Therefore, he persecuted my followers and, in them, persecuted my Presence. For I was in them, and my light was an offense to those who therefore enlisted Saul in their ways of exterminating, imprisoning, persecuting and torturing Christians.

Blessed hearts, realize, then, that the fervent heart when hitched to the wrong star may be unhitched and redirected and therefore scale the heights of mastery, leaving behind those who seek to perfect themselves by the Law without the Spirit, who engage in rituals without love, and who are mechanistic in their judgments, very eager to point the gnarled and bony finger against any lightbearer for a single sin that they do think does soil the garment.

Well, sin may or may not soil the garment. But the Holy Spirit is able. And that Holy Spirit in me did raise up Saul, and therefore he received upon himself that substance of his karma that created the state of blindness. And my instrument again, Ananias, therefore did pronounce that he should see by that Holy Spirit—and he did see.

And Saul therefore became Paul and went forth as a chief apostle, one that I would send to the Gentiles. And yet he, being a Jew, determined to preach to the Jews, not realizing how infamous and how wicked was the core of their hatred and their rage against the living Christ. Thus, I came. Though he did not take my advice, so he loved me, and I comforted him and gave to him protection, even through the Romans.

And you see, therefore, that God is no respecter of persons, and we of the ascended hosts may raise up friends of light where you know not.[15]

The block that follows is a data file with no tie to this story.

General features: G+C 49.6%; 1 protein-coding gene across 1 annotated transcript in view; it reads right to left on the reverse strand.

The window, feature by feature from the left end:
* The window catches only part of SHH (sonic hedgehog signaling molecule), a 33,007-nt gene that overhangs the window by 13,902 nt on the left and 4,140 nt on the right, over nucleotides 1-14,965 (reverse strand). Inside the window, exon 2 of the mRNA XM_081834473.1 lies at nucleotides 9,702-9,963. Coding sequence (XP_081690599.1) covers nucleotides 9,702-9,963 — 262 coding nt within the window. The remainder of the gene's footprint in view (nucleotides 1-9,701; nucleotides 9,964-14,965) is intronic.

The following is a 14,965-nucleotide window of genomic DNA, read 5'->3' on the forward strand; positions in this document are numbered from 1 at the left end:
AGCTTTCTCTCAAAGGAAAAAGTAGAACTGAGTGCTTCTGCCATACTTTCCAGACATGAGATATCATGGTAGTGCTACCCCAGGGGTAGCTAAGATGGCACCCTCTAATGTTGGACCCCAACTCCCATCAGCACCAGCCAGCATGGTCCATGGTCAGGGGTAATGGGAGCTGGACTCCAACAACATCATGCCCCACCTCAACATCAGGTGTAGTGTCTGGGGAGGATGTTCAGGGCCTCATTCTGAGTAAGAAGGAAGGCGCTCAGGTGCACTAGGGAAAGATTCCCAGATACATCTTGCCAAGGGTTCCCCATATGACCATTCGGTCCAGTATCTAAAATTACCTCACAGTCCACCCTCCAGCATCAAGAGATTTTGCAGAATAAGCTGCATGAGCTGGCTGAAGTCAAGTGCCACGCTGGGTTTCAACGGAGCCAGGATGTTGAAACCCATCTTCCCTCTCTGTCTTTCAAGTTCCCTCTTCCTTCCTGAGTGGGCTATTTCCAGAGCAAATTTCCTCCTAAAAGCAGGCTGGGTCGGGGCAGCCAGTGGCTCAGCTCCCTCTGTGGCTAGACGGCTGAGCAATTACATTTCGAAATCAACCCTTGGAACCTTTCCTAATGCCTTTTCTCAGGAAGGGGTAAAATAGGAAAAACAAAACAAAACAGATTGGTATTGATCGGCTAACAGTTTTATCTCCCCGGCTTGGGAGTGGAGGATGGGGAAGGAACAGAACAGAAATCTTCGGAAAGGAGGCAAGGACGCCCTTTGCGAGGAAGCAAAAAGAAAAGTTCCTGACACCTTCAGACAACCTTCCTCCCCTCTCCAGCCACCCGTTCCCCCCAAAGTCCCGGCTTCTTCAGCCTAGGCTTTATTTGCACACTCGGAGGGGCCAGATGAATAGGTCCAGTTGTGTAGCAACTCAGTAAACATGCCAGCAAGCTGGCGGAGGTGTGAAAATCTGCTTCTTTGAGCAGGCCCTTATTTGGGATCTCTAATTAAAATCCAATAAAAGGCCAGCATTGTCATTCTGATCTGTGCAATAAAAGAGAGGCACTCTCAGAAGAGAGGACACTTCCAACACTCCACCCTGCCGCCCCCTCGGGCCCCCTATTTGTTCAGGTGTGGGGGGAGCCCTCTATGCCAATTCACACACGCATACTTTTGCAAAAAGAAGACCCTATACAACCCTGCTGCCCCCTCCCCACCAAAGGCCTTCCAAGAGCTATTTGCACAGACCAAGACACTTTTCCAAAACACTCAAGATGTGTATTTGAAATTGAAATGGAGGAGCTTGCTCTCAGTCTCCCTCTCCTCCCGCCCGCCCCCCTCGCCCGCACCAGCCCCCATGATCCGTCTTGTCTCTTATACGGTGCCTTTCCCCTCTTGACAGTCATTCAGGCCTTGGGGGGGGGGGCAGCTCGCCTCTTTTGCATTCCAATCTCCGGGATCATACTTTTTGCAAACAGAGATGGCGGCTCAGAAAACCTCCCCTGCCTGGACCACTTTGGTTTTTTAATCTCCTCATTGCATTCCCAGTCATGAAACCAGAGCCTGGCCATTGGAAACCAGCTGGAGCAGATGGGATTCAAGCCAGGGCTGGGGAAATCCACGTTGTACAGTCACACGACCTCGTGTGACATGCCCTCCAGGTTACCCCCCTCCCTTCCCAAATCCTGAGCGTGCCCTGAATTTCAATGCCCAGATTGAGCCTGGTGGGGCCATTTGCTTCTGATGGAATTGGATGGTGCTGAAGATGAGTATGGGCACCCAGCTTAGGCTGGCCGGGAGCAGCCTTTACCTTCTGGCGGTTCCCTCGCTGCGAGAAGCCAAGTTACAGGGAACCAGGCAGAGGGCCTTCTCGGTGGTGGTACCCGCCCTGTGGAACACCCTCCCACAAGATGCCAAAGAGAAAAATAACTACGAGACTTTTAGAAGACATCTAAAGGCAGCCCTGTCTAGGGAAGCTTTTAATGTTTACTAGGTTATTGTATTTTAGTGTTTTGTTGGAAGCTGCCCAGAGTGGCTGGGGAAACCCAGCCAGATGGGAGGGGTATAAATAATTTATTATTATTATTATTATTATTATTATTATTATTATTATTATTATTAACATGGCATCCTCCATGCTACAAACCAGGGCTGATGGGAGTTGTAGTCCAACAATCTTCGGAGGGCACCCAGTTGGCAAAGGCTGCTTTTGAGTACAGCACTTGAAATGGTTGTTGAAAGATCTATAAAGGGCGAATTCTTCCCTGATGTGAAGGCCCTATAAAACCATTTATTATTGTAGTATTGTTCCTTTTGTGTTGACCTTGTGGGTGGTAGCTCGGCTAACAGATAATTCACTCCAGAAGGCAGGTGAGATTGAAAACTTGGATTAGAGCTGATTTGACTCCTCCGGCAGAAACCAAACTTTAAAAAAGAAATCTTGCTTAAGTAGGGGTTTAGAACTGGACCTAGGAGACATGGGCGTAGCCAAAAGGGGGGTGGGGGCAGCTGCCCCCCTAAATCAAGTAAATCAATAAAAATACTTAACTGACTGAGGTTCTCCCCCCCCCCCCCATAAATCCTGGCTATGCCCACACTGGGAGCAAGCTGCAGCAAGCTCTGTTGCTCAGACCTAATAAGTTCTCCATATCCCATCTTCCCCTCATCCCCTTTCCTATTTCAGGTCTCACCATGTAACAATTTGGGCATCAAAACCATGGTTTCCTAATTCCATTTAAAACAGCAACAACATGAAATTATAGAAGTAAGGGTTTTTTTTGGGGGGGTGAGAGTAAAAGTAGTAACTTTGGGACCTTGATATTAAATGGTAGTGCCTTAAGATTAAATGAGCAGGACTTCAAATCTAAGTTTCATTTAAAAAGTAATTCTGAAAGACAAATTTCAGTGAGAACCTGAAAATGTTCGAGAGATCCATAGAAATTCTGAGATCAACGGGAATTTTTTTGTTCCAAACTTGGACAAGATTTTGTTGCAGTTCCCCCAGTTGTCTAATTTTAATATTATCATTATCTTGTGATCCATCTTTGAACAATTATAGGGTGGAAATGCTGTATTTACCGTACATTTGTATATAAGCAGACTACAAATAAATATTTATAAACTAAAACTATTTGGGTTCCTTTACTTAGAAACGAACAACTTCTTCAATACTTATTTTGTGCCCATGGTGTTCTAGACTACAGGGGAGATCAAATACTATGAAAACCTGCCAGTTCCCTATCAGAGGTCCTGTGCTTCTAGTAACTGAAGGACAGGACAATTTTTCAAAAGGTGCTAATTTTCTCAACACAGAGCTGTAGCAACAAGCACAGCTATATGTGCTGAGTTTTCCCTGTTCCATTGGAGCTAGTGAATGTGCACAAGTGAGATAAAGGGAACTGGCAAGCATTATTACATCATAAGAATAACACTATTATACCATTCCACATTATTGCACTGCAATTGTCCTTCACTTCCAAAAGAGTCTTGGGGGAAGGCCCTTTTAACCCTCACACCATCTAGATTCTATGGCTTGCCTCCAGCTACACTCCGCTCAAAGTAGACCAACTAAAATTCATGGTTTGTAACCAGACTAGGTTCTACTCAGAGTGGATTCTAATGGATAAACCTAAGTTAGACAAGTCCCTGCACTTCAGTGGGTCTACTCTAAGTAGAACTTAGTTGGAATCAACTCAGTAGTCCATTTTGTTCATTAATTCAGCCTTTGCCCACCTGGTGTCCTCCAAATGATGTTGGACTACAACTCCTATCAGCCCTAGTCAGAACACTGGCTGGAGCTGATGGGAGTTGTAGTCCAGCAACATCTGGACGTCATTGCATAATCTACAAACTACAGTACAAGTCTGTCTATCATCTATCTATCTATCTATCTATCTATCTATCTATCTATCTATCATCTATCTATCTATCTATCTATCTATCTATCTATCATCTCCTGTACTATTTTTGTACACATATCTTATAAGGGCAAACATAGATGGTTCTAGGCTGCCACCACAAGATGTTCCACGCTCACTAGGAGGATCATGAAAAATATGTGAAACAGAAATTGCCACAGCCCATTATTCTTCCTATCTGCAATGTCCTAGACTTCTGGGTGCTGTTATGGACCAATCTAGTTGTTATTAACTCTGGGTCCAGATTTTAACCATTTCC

Hilarion’s remembrances of his life as Paul

The ascended master Hilarion has given us some insights into his life and calling as Saint Paul:

Jesus the Christ we called him, and we were called of him as you are called this day. I recall the memories of his coming to me, empowering me with his Word.

Yet first he humbled me on that road to Damascus, the humbling I sorely needed that I might bow to my own Christ flame that he revealed to me, as he also gave to me the key of meditation upon that flame that I might walk in his footsteps on the fifth ray of science and healing and apostleship and the preaching of the Word.

Often I felt like the hands and the feet and the heart of Hercules, wrestling with the downward spirals of the earth with their atheism, their agnosticism, their intellectual pride and rancor against the prophets and the Holy One of God so recently come into our midst. Yet, all the while I remembered I was once counted among them. To have been once so proud and so deliberate against the will of God would forever burn in my memory the helplessness that we all have in essaying to be instruments of God.